Sip N’ Slurp!

One thing we here at Fat Girl Food Squad can get behind is messy eating. Be it overflowing burgers, melting ice cream or sticky stringy cheese, we’re always on the look out for something that lets us really get our hands dirty. Or, in this case, our faces.

Sip N’ Slurp is Ottawa’s Noodlefest, brought to the city by Privé Food Thought, the same group who brought us the incredibly successful Underground Food Market.

Get your Noodlefest tickets fast; the Food Market sold out, and there’s no doubt Ottawa’s noodle craving will match it. And if you can’t make it, check back here for our fully, messy coverage.

Ottawa Goes Underground (with Hot Cream Holes)

photo by M.C. Bennett

Kelly enjoys some Hot Cream Holes

We spent the three weeks leading up to Privé’s Underground Chef’s Market trying to explain to people what it was, without truly having any idea.

‘I think chefs can come try their new recipes?’

‘Yeah, I think it’ll be booths with different local food!’

‘You buy a ticket, and then you can buy food from restaurants and chefs. I think.’

All of these are correct. And all of them are understatements.

The first (of hopefully many) Underground Chef’s Market was a success, both for the vendors and the consumers. At its core, it was a large hall with tables lining the edges and each vendor had a selection of tasting plates priced at under ten bucks apiece. You lined up, paid for the dish, and enjoyed your food standing at bar tables, sharing with equally food-enthusiastic strangers.

photo by M.C. Bennett

Rosie’s shows off paella; their signature dish.

Beyond that, it was a perfect example of Ottawa’s meteoric food scene. There is a call for this; people want new food, they wantgood food and they want Ottawa food. The market sold out of tickets, and the volume of people buying food probably could have supported many more vendors.

There were about thirty vendors present, with selections ranging from donuts and baked goods to chocolate sushi to paella and pupusas. The two most popular (based purely on length of lines) were Gongfu Bao’s dumpling food cart and 327 Wine Bar’s duck confit sliders. Line-ups were long enough that we didn’t actually get to try them.

That would actually have been our only complaint; long and confusing lines made waiting for some of the dishes frustrating, and hopefully the organizers can address this for future events.

The dishes we did try were amazing, though. Mitch’s Pork Station was serving up confit pork belly with smoked bacon perogies and a sassafras sauce, all of which just melted in your mouth. A lobster and mushroom risotto with a parmesan crisp was flavourful and delicious. We tried mustard and sausages, a honey sauced peach cobbler, and some waffles topped with jalapeno whipped cream. We also tried paella from Rosie’s Southern Kitchen and Raw Bar, something which is going to be a signature dish when they open in the Glebe later this winter. It was delicious, not too spicy and packed with seafood. And of course, Hot Cream Holes; small donuts sliced in half and lightly fried, with ice cream in the middle. Add on a variety of toppings (salted caramel, chocolate sauce, a cherry) and you’ve got yourself one of the messiest most delicious desserts we’ve ever eaten.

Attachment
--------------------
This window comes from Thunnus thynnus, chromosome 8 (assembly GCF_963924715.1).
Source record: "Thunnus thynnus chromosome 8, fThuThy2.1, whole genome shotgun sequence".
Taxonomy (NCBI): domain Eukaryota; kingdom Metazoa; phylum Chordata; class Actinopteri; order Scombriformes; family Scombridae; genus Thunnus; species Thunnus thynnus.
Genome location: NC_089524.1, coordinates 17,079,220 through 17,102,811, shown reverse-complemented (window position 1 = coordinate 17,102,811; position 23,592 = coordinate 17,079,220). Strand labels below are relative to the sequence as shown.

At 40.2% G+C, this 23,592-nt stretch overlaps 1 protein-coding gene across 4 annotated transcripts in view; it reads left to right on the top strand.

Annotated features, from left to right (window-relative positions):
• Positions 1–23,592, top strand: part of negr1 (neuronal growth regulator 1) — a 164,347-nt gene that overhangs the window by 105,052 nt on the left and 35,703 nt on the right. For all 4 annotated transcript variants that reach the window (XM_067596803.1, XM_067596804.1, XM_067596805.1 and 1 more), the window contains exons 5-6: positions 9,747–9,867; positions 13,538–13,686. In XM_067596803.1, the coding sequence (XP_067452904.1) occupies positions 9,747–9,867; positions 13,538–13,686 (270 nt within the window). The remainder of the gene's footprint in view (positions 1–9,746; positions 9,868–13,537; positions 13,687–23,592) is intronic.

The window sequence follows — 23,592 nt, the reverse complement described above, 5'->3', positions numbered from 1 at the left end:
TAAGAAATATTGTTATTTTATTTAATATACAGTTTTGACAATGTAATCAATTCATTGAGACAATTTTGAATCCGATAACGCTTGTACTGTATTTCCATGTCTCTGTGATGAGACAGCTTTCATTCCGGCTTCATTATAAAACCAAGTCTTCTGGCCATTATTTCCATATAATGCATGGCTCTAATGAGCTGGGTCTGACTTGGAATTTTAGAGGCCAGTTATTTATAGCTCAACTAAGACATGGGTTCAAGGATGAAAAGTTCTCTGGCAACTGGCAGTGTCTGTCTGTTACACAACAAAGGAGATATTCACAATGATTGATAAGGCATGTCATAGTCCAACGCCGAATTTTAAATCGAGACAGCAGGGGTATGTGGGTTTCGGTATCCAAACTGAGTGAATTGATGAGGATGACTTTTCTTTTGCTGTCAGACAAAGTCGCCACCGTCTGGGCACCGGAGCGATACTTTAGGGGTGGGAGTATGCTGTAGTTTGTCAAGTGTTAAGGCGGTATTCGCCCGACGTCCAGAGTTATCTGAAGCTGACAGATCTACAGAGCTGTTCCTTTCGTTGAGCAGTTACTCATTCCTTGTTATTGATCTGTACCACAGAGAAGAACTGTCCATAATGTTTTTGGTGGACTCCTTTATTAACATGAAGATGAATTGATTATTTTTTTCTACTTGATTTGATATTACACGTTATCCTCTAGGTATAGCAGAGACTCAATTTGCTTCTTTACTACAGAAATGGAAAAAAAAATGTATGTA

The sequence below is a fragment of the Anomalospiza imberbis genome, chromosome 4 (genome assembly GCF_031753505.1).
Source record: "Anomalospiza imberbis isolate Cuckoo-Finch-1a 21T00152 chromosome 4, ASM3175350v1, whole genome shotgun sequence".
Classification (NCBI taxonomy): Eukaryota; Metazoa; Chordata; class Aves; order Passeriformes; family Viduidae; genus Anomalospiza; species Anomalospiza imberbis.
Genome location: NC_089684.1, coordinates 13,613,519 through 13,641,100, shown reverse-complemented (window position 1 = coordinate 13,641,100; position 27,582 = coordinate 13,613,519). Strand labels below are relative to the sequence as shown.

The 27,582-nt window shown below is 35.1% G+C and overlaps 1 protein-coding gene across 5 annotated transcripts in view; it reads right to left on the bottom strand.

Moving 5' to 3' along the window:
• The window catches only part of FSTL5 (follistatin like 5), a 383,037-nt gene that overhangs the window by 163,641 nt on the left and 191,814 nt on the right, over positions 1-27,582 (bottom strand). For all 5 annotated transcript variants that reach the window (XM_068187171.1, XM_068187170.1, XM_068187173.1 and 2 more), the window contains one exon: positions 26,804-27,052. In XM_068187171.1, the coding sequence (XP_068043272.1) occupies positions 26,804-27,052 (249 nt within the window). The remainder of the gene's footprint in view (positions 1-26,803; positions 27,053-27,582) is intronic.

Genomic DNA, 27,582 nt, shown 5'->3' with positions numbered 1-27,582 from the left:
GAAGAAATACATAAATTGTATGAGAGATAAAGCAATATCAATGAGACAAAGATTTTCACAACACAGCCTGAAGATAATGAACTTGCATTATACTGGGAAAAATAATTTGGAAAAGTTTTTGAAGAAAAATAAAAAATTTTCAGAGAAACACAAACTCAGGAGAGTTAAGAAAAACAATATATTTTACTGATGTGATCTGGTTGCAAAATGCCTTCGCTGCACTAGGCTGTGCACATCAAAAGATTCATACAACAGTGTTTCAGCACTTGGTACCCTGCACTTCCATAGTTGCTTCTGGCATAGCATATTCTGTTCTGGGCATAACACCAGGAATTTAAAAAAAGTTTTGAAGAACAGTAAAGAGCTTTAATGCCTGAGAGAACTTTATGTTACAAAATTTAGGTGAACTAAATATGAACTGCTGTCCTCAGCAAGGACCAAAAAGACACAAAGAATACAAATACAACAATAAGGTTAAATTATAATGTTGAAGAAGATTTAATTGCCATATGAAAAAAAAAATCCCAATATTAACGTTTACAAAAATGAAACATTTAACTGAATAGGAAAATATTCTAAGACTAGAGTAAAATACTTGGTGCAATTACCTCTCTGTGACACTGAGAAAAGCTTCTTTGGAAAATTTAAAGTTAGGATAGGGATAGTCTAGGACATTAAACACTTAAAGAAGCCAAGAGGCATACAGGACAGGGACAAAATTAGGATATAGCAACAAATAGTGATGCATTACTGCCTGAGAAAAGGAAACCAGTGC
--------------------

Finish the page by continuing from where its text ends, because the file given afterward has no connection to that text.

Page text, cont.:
photo by M.C. Bennett

Pork belly confit and perogies from Mitch’s Pork

The Market was a kickass food experience that we can’t wait to see grow and improve as the food scene in Ottawa grows too. Up next from Privé? Sip and Slurp Noodlefest, a Taco Festival and a Slider Festival. Hell yes, we’re hooked.

Ottawa’s Underground Food Market

Privé Food Thought

So, maybe you have a great food idea. Maybe you’ve got the next cronut (the crookie?) or the next ramen burger (chicken chow mein sandwich?). Or maybe you have an ironclad stomach, a great eye for trends and a really strong opinion on your food.

Privé Food Thought’s Underground Chef’s Market is a social event where aspiring chefs, professional chefs and entrepreneurs can premiere their newest recipes and where the adventurous public can try them all out.

The Market is going to happen a few times a year, and for this month’s event, vendors can register for free! It’s ten dollars for the public to enter, and vendors will be pricing food for under ten bucks. The first one is going to be November 30th from 5-10pm at the Ottawa Convention Centre.

So get your creative flow going, and come up with that next big thing. (Maybe avoid the whole chicken chow mein sandwich.) Tickets available here, and the vendor application is here!

Elevating Ottawa’s Cafeteria Food

A menu board updated daily!

A menu board updated daily!

“A burger. Fake grill marks, I don’t even know what they were from, there was no barbecue out back. They must have been drawn on with marker. And then coated in brown gravy sauce. And they sold it as a six minute steak.” -Carley Schleck, Café Urban, Owner.

We can all relate to this kind of institutional cafeteria food. Reheated pizza, processed and identical dishes in every university or college we’ve been lucky enough to attend.

But for a good long time the food hasn’t lived up to the hopefully inspiring and intellectual education the school delivers.

Carley Schleck wants to change that. She gave me her six minute steak example when I asked her what the worst cafeteria meal she’d ever had was. Lucky for us, she’s determined to change that.

Granola on display for quick morning breakfasts.

Granola on display for quick morning breakfasts.